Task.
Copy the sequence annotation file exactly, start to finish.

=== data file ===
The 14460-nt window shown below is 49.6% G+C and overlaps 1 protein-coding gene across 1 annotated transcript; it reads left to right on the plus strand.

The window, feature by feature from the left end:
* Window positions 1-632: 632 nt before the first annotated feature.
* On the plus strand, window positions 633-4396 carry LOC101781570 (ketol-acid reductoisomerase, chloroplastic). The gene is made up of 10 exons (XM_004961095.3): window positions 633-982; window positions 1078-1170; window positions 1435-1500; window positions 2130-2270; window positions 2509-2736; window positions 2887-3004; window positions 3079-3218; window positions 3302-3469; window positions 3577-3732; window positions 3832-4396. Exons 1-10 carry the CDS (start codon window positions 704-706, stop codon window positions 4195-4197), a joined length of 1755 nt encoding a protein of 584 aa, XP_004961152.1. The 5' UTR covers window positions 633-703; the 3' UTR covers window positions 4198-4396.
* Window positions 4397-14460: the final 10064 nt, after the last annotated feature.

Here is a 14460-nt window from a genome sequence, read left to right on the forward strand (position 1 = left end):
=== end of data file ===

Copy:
The 14460-nt window shown below is 49.6% G+C and overlaps 1 protein-coding gene across 1 annotated transcript; it reads left to right on the plus strand.

The window, feature by feature from the left end:
* Window positions 1-632: 632 nt before the first annotated feature.
* On the plus strand, window positions 633-4396 carry LOC101781570 (ketol-acid reductoisomerase, chloroplastic). The gene is made up of 10 exons (XM_004961095.3): window positions 633-982; window positions 1078-1170; window positions 1435-1500; window positions 2130-2270; window positions 2509-2736; window positions 2887-3004; window positions 3079-3218; window positions 3302-3469; window positions 3577-3732; window positions 3832-4396. Exons 1-10 carry the CDS (start codon window positions 704-706, stop codon window positions 4195-4197), a joined length of 1755 nt encoding a protein of 584 aa, XP_004961152.1. The 5' UTR covers window positions 633-703; the 3' UTR covers window positions 4198-4396.
* Window positions 4397-14460: the final 10064 nt, after the last annotated feature.

Here is a 14460-nt window from a genome sequence, read left to right on the forward strand (position 1 = left end):